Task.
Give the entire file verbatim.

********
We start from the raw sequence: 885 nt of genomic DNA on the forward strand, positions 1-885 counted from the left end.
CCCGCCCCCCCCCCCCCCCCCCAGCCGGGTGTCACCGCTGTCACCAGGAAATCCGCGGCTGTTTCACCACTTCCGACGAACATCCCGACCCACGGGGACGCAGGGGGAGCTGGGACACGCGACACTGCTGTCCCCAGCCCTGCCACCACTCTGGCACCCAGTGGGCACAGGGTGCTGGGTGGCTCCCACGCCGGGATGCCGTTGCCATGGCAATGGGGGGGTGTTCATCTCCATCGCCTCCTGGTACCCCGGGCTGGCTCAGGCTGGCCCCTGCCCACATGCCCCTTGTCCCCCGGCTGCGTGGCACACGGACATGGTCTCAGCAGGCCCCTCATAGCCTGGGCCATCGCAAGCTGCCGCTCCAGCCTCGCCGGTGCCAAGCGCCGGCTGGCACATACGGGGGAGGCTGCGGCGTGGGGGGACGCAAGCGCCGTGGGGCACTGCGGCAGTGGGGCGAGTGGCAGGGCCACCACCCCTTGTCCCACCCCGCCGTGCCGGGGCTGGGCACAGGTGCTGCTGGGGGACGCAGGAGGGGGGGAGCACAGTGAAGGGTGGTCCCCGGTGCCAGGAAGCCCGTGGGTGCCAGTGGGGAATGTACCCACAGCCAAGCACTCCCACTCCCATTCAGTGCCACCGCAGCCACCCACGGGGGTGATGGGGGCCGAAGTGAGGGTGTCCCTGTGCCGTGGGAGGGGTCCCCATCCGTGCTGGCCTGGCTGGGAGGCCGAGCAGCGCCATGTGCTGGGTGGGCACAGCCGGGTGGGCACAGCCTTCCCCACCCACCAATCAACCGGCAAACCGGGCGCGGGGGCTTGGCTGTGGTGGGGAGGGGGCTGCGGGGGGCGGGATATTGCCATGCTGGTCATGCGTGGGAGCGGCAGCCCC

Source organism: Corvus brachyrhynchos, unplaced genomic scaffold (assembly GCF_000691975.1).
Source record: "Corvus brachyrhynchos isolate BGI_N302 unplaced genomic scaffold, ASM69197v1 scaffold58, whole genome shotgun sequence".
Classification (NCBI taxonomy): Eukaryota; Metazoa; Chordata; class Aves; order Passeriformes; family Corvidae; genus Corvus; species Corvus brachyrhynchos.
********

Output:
We start from the raw sequence: 885 nt of genomic DNA on the forward strand, positions 1-885 counted from the left end.
CCCGCCCCCCCCCCCCCCCCCCAGCCGGGTGTCACCGCTGTCACCAGGAAATCCGCGGCTGTTTCACCACTTCCGACGAACATCCCGACCCACGGGGACGCAGGGGGAGCTGGGACACGCGACACTGCTGTCCCCAGCCCTGCCACCACTCTGGCACCCAGTGGGCACAGGGTGCTGGGTGGCTCCCACGCCGGGATGCCGTTGCCATGGCAATGGGGGGGTGTTCATCTCCATCGCCTCCTGGTACCCCGGGCTGGCTCAGGCTGGCCCCTGCCCACATGCCCCTTGTCCCCCGGCTGCGTGGCACACGGACATGGTCTCAGCAGGCCCCTCATAGCCTGGGCCATCGCAAGCTGCCGCTCCAGCCTCGCCGGTGCCAAGCGCCGGCTGGCACATACGGGGGAGGCTGCGGCGTGGGGGGACGCAAGCGCCGTGGGGCACTGCGGCAGTGGGGCGAGTGGCAGGGCCACCACCCCTTGTCCCACCCCGCCGTGCCGGGGCTGGGCACAGGTGCTGCTGGGGGACGCAGGAGGGGGGGAGCACAGTGAAGGGTGGTCCCCGGTGCCAGGAAGCCCGTGGGTGCCAGTGGGGAATGTACCCACAGCCAAGCACTCCCACTCCCATTCAGTGCCACCGCAGCCACCCACGGGGGTGATGGGGGCCGAAGTGAGGGTGTCCCTGTGCCGTGGGAGGGGTCCCCATCCGTGCTGGCCTGGCTGGGAGGCCGAGCAGCGCCATGTGCTGGGTGGGCACAGCCGGGTGGGCACAGCCTTCCCCACCCACCAATCAACCGGCAAACCGGGCGCGGGGGCTTGGCTGTGGTGGGGAGGGGGCTGCGGGGGGCGGGATATTGCCATGCTGGTCATGCGTGGGAGCGGCAGCCCC

Source organism: Corvus brachyrhynchos, unplaced genomic scaffold (assembly GCF_000691975.1).
Source record: "Corvus brachyrhynchos isolate BGI_N302 unplaced genomic scaffold, ASM69197v1 scaffold58, whole genome shotgun sequence".
Classification (NCBI taxonomy): Eukaryota; Metazoa; Chordata; class Aves; order Passeriformes; family Corvidae; genus Corvus; species Corvus brachyrhynchos.